I don't think it'd be difficult or complex - it's just a matter of creating nodes that reflect the structural elements in the document.

           

          I don't think a Tika sequencer would be useful. Tika just produces a series of tokens from a PDF (or other kind of file), and those tokens have no implied structure. I can't imagine how to convert that list of tokens into a structure of nodes and properties. Perhaps I'm missing something obvious.

           

          I think we used to have a PDF sequencer, but it was removed because it didn't work well. Bottom line is that we don't have a PDF sequencer at the moment. If we did, presumably it would do something similar to our MS Office document sequencer: read the document and produce a node structure that represents the document's structure of sections, paragraphs, etc. The PDF sequencer would likely use a library (like Apache POI) that provides structured access to the PDF document. (This is exactly how our MS Office document sequencer works, except it looks for Microsoft-specific elements.)


          We'd gladly accept a PDF sequencer contribution, though.


          If I'm not missing something, and the only reason there's no Tika sequencer is because nobody has needed one, then my next question will be about configuring sequencers:  It doesn't seem like there's autowire magic for them like there is for extractors, configuration-wise.  I think initialize(blah,blah) is called alone, vs looking for setters or whatnot, but I haven't really dug into it, maybe I'm just overlooking something that turns on the magic, so to speak.

           

          It is possible to configure sequencers. See the sequencer documentation for more information. All of the fields on the Sequencer, TextExtractor, Connector, IndexProvider subclasses are set reflectively based upon the corresponding fields in the JSON file.

          • 2. Re: sequencer versus extractor
            Denny Valliant Newbie

            I don't think a Tika sequencer would be useful. Tika just produces a series of tokens from a PDF (or other kind of file), and those tokens have no implied structure. I can't imagine how to convert that list of tokens into a structure of nodes and properties. Perhaps I'm missing something obvious.

            The tokens are (mostly) unstructured metadata, so it was the old "- * (STRING)" and away I went.  Heh.

             

            It's about as useful as the mp3 sequencer, or the image sequencer I reckon.  Basically just properties on a node, right?  Just not much in the way of structure.

             

            And that's the rub, really.  Some of the metadata Tika returns is namespaced (dublin core, etc.), but a lot of it isn't, and there's not much (that I saw, at least) in the way of saying what came from where, as it were.   Kinda a big mush of meta.

             

            For the PDF sequencer I pulled in the dublin (dc:) namespace, and then used "- * (STRING)" for the rest, replacing any colons.  That's when I thought, "hrm, really this is a tika sequencer". (You don't get the same type of info with PDFs as you would with office docs anyhow, re:paragraphs and such. It's mostly just dc:title, author, a couple other random attributes, and then whatever text it can make sense of, as really pdf text is a bunch of positioned characters, vs. sentences and such.)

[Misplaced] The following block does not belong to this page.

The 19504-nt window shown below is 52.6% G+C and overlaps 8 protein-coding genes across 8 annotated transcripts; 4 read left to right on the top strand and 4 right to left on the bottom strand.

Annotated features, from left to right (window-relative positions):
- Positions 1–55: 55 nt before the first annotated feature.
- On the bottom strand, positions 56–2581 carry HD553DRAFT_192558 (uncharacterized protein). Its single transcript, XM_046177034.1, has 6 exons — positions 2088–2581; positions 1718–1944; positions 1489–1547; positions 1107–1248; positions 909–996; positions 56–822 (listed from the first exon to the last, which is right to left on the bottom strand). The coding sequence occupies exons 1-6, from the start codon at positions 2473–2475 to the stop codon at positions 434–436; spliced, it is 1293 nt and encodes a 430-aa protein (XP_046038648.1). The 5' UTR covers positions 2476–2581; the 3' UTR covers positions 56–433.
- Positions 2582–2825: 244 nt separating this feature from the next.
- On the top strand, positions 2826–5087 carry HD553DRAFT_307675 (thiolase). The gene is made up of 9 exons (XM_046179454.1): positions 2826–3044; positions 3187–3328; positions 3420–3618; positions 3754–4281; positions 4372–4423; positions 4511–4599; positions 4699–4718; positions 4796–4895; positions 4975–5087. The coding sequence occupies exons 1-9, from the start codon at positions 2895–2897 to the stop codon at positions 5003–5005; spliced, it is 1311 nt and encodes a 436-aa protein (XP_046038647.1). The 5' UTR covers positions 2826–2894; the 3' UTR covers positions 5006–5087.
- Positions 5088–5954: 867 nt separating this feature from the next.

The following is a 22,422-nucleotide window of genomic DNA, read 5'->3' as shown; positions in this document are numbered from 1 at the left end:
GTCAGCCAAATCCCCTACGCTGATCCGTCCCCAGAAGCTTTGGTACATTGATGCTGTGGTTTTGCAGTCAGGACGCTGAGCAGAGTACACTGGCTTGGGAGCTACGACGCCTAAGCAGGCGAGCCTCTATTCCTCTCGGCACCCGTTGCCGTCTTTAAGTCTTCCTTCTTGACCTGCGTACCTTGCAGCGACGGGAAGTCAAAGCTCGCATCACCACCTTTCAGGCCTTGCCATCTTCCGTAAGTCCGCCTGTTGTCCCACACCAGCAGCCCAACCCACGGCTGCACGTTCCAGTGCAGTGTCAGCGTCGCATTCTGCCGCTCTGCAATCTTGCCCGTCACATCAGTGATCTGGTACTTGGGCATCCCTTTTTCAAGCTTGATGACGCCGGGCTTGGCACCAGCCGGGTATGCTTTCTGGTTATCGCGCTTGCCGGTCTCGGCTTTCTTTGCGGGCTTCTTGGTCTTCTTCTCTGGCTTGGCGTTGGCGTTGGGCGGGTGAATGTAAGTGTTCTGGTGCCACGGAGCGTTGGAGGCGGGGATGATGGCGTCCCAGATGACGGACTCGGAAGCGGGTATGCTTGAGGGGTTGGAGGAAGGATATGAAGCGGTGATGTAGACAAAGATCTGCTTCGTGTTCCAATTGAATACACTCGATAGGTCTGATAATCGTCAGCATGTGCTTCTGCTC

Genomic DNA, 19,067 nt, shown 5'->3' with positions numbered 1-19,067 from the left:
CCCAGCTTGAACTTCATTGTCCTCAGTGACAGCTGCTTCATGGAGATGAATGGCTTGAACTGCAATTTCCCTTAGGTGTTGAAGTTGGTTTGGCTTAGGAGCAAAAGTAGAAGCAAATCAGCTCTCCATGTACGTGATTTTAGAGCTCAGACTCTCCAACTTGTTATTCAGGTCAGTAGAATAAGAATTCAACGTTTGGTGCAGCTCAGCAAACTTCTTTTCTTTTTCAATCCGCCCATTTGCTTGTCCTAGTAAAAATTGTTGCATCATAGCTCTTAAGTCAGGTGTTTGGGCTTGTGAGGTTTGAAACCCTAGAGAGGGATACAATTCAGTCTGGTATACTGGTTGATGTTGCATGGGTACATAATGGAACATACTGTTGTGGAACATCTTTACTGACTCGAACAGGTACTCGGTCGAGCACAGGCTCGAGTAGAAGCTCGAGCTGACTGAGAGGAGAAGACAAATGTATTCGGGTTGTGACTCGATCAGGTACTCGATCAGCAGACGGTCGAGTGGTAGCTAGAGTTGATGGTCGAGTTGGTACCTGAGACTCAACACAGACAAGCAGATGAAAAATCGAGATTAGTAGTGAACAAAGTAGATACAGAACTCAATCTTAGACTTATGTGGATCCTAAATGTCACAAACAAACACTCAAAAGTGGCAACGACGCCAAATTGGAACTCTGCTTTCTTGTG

I could cut out the *, and trace down/limit the metadata properties specific to PDFs, and then it'd be more of a PDF sequencer, but Tika does handle a huge variety of formats, and I'm thinking other people might want the same thing- content annotated with the metadata Tika can extract.  I'll probably use it for some other file types later, actually.  It *is* super unstructured though, which is kinda rough.  I wrote an ics calendar file sequencer too, and that format is pretty solid, so it does have an actual node structure, with specific property names, etc..


            Again, I'm mucho happy with how easy is has been to make my repository all automagical: upload a PDF, it's OCRed and searchable, upload a calendar file, bam!, manhandleable as well.  Maybe I'll write a serializer for the calendar node, so the derived data is editable... hrm, that may just be silly tho...  At any rate, thank you for the clarification Randall!


            I'm happy to toss both these sequencers (or all three, if there's a need for a specific PDF sequencer vs. a general Tika one) back into the pot, so to speak-- I reckon opening tickets is the first step?

            • 3. Re: sequencer versus extractor
              Randall Hauch Master

              I'm glad you're finding ModeShape to be easy and useful. We would welcome you contributing the sequencers.

               

              I don't know how useful the Tika sequencer might be, but it might be a bit more interesting if it worked two different ways:

              • If the output path is the same as the input path (or the 'nt:file' parent of the 'jcr:content' child node), it merely just adds a property. This would allow one to use the sequencer to extract text from a BINARY and put the text as a large STRING (or BINARY) property onto the same node.
              • If the output path is different than the input path, then it could create a node with that property.

               

              As for the PDF sequencer, it would be great if this extracted the document structure. For example, Apache PDFBox provides access to the metadata as well as the pages, bookmarks, annotations and other higher-level structures of PDF documents. It'd be great if it could reconstruct the nodes to reflect the table of contents, but it doesn't look like PDFBox can provide that information.